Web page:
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      An Association between Air Pollution and Daily Outpatient Visits for Respiratory Disease in a Heavy Industry Area

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          In this work we used daily outpatient data from the Landseed Hospital in a heavily industrial area in northern Taiwan to study the associations between daily outpatient visits and air pollution in the context of a heavily polluted atmospheric environment in Chung-Li area during the period 2007–2011. We test the normality of each data set, control for the confounding factors, and calculate correlation coefficient between the outpatient visits and air pollution and meteorology, and use multiple linear regression analysis to seek significance of these associations. Our results show that temperature and relative humidity tend to be negatively associated with respiratory diseases. NO and are two main air pollutants that are positively associated with respiratory diseases, followed by , , , CO, and . Young outpatients (age 0–15 years) are most sensitive to changing air pollution and meteorology factors, followed by the eldest (age 66 years) and age 16–65 years of outpatients. Outpatients for COPD diseases are most sensitive to air pollution and meteorology factors, followed by allergic rhinitis, asthma, and pneumonia diseases. In the context of sex difference to air pollution and meteorological factors, male outpatients are more sensitive than female outpatients in the 16–65 age groups, while female outpatients are more sensitive than male outpatients in the young 0–15 age groups and in the eldest age groups. In total, female outpatients are more sensitive to air pollution and meteorological factors than male outpatients.

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          Most cited references 21

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          Confounding control in healthcare database research: challenges and potential approaches.

          Epidemiologic studies are increasingly used to investigate the safety and effectiveness of medical products and interventions. Appropriate adjustment for confounding in such studies is challenging because exposure is determined by a complex interaction of patient, physician, and healthcare system factors. The challenges of confounding control are particularly acute in studies using healthcare utilization databases where information on many potential confounding factors is lacking and the meaning of variables is often unclear. We discuss advantages and disadvantages of different approaches to confounder control in healthcare databases. In settings where considerable uncertainty surrounds the data or the causal mechanisms underlying the treatment assignment and outcome process, we suggest that researchers report a panel of results under various specifications of statistical models. Such reporting allows the reader to assess the sensitivity of the results to model assumptions that are often not supported by strong subject-matter knowledge.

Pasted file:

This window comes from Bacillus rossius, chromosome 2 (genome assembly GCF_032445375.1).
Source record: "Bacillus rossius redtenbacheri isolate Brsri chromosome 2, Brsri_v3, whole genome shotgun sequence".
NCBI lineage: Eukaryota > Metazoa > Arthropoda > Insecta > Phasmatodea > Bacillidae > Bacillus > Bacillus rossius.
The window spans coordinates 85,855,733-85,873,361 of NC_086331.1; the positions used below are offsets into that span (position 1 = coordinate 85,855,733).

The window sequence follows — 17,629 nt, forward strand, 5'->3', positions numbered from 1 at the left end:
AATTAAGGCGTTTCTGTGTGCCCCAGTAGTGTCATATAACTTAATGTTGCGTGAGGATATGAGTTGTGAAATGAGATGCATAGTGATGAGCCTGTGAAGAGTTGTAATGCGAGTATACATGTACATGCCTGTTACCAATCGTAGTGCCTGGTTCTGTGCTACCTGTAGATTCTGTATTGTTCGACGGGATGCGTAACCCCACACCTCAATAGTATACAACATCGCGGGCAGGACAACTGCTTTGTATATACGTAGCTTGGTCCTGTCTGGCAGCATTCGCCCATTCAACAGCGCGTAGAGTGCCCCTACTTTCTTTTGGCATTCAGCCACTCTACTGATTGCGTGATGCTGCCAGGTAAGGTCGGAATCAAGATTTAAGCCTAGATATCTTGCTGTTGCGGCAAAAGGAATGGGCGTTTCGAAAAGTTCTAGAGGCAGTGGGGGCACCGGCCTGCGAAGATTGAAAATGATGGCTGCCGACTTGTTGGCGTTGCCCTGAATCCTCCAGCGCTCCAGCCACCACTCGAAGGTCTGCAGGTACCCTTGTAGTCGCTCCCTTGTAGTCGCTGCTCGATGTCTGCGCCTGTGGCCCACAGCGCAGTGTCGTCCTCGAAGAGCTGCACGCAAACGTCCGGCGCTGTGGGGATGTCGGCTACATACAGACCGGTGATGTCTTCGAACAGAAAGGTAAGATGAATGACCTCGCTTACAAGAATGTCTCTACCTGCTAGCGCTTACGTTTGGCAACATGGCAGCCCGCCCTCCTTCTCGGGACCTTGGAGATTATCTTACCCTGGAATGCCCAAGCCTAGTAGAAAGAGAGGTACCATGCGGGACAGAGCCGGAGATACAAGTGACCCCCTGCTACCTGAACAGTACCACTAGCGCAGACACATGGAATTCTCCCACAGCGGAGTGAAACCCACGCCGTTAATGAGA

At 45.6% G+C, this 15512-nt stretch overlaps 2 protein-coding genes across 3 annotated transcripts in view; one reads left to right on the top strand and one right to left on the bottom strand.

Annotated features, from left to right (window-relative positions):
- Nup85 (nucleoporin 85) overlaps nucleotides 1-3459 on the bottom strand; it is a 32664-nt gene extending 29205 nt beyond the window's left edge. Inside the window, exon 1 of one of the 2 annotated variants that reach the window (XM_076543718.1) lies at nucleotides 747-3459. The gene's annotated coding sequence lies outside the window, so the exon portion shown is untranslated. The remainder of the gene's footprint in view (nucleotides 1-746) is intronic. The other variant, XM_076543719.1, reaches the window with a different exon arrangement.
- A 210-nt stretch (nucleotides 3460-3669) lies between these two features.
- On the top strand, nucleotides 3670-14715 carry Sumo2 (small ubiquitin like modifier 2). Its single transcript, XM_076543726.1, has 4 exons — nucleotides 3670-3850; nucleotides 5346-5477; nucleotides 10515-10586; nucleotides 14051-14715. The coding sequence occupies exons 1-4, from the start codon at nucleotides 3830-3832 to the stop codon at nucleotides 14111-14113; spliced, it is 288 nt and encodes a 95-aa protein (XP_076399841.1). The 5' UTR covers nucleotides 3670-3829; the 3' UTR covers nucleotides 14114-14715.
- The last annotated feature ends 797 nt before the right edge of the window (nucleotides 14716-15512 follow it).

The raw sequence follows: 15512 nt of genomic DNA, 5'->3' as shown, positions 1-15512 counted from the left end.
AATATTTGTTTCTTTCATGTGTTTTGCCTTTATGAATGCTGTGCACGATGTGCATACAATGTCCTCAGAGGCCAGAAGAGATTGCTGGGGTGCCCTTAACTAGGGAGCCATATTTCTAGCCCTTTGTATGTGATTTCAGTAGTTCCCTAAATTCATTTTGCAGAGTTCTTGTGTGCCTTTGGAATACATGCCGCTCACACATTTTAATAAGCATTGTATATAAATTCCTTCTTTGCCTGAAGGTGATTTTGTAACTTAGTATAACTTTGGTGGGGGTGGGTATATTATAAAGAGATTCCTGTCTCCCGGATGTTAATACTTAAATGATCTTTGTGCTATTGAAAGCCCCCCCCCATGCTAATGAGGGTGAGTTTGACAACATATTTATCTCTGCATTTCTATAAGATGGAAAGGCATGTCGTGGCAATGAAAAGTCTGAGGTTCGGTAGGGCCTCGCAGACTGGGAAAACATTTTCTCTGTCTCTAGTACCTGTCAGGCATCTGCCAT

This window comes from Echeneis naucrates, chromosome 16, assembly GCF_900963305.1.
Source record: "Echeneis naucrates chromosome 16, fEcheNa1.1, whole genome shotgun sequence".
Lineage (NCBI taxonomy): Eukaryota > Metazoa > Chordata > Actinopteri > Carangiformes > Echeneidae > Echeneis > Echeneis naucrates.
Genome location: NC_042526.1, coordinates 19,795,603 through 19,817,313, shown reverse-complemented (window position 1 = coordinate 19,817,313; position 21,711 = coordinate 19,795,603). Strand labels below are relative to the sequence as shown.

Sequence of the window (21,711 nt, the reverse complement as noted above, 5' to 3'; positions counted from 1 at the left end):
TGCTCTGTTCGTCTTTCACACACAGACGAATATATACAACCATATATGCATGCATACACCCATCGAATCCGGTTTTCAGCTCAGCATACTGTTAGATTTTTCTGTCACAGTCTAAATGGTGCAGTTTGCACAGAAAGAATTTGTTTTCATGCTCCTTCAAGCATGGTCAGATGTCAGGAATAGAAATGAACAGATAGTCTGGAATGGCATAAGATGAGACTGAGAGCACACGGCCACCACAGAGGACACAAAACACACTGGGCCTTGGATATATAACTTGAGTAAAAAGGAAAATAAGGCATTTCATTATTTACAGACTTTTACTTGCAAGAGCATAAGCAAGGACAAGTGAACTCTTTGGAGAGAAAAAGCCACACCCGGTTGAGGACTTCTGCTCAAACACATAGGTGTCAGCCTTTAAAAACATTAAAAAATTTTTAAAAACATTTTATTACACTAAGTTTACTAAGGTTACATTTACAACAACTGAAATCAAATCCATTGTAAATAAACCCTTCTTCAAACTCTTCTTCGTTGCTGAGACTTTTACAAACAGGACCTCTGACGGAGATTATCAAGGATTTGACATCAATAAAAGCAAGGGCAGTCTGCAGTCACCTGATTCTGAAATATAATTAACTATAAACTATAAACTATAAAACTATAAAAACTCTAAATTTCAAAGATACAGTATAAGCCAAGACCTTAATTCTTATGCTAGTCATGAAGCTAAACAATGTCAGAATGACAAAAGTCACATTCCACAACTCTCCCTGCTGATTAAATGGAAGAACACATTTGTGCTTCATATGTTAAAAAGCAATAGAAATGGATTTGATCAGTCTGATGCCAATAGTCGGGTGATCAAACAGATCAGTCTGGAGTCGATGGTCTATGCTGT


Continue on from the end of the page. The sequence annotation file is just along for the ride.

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            Regression modelling and other methods to control confounding.

             R McNamee (2005)
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              Urban air pollution and emergency admissions for asthma in four European cities: the APHEA Project.